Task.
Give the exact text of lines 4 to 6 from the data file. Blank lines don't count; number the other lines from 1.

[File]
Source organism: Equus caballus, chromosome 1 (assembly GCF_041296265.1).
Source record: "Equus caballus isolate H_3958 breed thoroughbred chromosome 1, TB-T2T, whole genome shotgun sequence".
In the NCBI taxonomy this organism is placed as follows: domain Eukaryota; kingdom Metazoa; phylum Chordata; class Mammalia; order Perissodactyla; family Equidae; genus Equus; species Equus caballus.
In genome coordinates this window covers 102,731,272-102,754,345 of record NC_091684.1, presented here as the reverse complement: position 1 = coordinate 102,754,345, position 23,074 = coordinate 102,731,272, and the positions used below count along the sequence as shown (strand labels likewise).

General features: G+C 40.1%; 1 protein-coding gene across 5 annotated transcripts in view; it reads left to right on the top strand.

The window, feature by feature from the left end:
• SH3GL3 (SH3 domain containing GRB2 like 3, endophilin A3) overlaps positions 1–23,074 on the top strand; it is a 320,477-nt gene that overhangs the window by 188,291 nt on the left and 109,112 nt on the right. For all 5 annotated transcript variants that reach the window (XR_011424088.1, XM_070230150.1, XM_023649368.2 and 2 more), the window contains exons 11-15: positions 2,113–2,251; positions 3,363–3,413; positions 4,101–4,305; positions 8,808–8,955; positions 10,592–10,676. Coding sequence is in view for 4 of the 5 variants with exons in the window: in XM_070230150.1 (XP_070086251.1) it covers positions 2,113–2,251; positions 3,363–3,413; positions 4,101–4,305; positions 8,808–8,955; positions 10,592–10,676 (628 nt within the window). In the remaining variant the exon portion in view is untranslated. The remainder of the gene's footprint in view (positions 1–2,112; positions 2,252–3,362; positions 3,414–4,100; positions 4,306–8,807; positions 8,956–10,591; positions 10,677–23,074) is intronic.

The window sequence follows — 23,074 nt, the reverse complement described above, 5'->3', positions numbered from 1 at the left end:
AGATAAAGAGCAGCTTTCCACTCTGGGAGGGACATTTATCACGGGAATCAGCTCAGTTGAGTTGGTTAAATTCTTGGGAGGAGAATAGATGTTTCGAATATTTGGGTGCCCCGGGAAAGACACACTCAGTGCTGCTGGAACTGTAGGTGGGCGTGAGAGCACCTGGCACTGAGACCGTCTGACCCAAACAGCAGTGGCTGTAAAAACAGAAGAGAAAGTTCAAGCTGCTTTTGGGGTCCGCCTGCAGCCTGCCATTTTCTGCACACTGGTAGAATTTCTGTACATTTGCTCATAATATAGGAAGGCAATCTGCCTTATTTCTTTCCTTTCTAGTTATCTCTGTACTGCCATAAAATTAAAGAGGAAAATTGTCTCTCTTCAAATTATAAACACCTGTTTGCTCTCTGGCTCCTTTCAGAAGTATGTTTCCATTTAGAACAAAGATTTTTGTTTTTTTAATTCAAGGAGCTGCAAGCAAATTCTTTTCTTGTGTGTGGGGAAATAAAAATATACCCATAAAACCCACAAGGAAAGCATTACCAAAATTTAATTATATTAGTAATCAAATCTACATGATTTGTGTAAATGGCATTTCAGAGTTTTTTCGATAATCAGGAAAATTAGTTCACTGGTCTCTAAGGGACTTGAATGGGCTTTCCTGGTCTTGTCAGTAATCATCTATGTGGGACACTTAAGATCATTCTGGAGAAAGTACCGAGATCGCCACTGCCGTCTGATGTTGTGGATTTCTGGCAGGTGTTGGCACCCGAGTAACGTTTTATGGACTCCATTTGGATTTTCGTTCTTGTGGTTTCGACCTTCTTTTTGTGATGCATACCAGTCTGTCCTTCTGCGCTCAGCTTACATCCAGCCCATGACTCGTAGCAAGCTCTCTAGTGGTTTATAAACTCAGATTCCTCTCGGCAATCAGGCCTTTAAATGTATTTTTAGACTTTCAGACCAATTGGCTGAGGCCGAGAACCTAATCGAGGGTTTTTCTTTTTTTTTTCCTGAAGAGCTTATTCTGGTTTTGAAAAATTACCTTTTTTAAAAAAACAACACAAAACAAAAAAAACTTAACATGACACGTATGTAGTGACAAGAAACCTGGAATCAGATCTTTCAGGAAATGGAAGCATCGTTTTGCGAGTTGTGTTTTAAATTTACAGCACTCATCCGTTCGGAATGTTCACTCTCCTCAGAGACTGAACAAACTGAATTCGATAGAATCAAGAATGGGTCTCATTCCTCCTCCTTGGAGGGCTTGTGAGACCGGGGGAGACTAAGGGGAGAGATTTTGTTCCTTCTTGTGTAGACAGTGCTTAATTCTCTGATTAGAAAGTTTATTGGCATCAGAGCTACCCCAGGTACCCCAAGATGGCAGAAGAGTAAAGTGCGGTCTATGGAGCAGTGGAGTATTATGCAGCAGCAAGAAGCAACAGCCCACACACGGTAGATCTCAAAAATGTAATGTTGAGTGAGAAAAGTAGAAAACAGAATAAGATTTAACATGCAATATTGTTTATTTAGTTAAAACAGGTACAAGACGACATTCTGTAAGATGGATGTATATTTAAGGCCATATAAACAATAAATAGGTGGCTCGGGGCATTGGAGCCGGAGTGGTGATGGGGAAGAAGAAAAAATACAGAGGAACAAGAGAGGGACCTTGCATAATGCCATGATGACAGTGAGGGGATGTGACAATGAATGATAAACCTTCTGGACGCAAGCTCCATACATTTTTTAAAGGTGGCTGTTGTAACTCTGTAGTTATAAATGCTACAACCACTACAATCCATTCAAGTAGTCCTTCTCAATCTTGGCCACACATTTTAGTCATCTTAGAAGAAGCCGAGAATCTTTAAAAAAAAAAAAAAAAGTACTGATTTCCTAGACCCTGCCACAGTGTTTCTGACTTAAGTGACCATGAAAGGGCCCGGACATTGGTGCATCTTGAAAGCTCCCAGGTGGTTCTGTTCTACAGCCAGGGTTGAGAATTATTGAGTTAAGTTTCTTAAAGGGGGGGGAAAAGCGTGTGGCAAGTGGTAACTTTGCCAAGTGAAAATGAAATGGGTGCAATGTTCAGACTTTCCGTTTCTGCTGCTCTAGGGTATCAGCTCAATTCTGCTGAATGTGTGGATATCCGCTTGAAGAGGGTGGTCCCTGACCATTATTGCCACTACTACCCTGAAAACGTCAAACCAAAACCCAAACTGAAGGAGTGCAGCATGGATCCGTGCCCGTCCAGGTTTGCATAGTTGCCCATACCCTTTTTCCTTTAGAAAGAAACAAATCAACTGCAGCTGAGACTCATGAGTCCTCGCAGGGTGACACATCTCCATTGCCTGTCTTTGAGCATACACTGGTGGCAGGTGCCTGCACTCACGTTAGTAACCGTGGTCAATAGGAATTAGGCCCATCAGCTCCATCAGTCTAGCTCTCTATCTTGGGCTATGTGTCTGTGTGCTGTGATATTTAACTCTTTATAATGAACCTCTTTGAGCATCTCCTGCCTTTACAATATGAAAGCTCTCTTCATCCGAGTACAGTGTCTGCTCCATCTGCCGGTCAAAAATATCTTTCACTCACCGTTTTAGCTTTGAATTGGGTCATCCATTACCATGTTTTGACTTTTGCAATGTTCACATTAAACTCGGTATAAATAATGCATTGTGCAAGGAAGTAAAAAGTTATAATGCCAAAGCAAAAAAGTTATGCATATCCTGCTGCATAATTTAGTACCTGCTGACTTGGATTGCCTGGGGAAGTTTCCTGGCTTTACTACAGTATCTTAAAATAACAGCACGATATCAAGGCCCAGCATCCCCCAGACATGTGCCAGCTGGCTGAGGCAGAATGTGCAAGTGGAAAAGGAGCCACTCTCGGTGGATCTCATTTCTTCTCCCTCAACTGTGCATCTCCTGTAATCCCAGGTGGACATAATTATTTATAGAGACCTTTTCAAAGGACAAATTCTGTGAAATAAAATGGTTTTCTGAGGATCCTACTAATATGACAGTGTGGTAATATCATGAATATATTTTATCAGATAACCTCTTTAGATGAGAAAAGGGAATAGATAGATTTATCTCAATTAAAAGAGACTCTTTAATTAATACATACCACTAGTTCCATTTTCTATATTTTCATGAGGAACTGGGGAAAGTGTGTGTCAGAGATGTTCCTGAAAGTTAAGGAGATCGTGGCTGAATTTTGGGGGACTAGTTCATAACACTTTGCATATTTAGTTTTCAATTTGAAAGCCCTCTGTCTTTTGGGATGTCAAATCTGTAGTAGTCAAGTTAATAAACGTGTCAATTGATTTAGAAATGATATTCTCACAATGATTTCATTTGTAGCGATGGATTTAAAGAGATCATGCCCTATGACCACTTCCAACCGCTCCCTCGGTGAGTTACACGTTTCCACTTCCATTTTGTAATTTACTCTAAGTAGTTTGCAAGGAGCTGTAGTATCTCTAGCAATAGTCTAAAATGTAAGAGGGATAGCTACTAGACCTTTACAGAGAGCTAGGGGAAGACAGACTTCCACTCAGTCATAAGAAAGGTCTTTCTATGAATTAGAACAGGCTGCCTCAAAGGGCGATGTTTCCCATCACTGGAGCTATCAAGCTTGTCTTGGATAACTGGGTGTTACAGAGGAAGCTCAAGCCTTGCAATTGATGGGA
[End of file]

In genome coordinates this window covers 102,731,272-102,754,345 of record NC_091684.1, presented here as the reverse complement: position 1 = coordinate 102,754,345, position 23,074 = coordinate 102,731,272, and the positions used below count along the sequence as shown (strand labels likewise).

General features: G+C 40.1%; 1 protein-coding gene across 5 annotated transcripts in view; it reads left to right on the top strand.

The window, feature by feature from the left end: